Healthcare as a whole needs to embrace the human experience on all sides of the patient/provider interaction. Connecting emotionally to one another unquestionably makes care better, and studies prove it. While compartmentalizing is necessary for those who deal with heavy emotional workloads, we also need to normalize regular debriefing sessions for providers, staff, interpreters, and other care team members. Stepping aside for 10 minutes to recompose or reflect should be as commonplace and structured as lunch breaks and shift limits.

“I’ll dig my nails into my hand,” she said. “I’ll do something to stop the tears, because if I fall apart then I won’t do a good job.”

Marta Rodriguez, Why a Medical Interpreter Felt ‘Disposable’ Amid Covid-19

Here’s a worksheet from NCHIC on debriefing for interpreters. 

Here are mental health resources for interpreters and patients that are available in multiple languages. 

The System Does Not Support Success

“Lax regulation, a lack of reimbursement, and variations in skills and procedures mean that many patients go without interpreting services. Researchers have found that, when patients do not have access to an interpreter, they are more likely to stay in the hospital longer and to be readmitted later on.”

Clifford Marks, The Lonely, Vital Work of Medical Interpretation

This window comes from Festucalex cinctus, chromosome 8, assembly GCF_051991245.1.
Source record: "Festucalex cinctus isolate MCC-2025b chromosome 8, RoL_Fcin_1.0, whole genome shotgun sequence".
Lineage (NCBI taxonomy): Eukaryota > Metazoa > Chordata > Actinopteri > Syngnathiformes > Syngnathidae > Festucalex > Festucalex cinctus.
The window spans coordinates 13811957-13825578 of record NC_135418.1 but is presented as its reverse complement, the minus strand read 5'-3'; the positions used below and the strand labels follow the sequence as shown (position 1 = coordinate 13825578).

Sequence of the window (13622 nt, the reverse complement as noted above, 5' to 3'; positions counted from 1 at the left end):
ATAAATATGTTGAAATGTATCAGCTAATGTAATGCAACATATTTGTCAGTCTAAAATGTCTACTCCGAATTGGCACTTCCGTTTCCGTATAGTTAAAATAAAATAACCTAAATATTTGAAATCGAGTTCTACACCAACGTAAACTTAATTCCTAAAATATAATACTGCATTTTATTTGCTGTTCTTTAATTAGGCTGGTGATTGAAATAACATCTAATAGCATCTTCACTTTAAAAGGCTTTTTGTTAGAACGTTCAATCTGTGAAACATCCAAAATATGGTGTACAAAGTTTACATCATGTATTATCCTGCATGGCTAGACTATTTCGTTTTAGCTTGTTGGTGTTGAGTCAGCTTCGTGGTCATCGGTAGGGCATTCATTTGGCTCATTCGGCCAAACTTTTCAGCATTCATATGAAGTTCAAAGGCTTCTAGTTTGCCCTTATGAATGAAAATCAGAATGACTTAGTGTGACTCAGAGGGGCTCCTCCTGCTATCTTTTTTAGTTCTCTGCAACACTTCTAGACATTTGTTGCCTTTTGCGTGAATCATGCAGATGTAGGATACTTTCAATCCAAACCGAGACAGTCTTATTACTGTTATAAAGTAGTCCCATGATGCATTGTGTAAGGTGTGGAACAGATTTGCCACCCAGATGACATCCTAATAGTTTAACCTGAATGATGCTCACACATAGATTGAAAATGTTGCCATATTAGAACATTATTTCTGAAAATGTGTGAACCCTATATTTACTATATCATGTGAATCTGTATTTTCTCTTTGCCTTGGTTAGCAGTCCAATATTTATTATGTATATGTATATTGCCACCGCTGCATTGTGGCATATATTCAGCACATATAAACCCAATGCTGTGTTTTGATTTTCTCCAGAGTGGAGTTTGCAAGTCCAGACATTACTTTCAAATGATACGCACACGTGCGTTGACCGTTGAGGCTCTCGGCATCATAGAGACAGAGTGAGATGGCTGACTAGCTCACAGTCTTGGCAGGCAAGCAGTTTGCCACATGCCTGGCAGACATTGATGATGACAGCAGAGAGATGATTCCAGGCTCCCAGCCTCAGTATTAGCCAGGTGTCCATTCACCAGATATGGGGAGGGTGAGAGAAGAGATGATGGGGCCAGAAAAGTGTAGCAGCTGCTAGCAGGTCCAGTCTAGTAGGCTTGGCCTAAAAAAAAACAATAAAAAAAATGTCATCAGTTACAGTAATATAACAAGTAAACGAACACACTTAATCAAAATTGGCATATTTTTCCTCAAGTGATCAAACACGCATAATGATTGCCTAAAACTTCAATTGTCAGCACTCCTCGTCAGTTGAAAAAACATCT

The government mandates accessible care, including language access, in a whole host of laws, executive orders, and regulations. That’s where guidance, and funding, stops. Language access falls under the requirement that care be accessible, but it is often up to individual providers or their organizations to gauge the accessibility of the care they provide. National medical interpreting certifications exist but there is no requirement for hospitals to use only certified interpreters. Despite interpreters being necessary to healthcare, there are few regulations on how these professionals should function as a part of the care team. This leaves the profession and its standards in limbo. Patient and provider opinions of interpreters vary wildly, because interpreter training and quality can vary so drastically. A foundation of inconsistency and distrust makes it difficult for interpreters to collaborate with patients and providers.

“Interpretation is what policy experts call an “unfunded mandate”: providers are required by law to offer language services but aren’t paid to provide them. Hospitals or clinics that serve mainly patients with limited English proficiency are already underfunded compared with those serving primarily English speakers.”

Clifford Marks, The Lonely, Vital Work of Medical Interpretation

Did you know that Medicaid provides reimbursement for interpreter services in 15 states? 

What’s the difference between qualified and certified interpreters? 

Providers Can Lend Support

“Research suggests that it’s not uncommon for doctors to overestimate their own language abilities. In one study, researchers compared medical residents’ self-reported Spanish proficiency with their proficiency as measured by an objective test. They found that 1 in 3 residents who classified themselves as proficient did not test as such. Despite this, residents at all proficiency levels reported sometimes discussing clinical care with patients and families in Spanish without the aid of an interpreter.”

Mimi Zheng, Op-Ed: Does your doctor speak your language?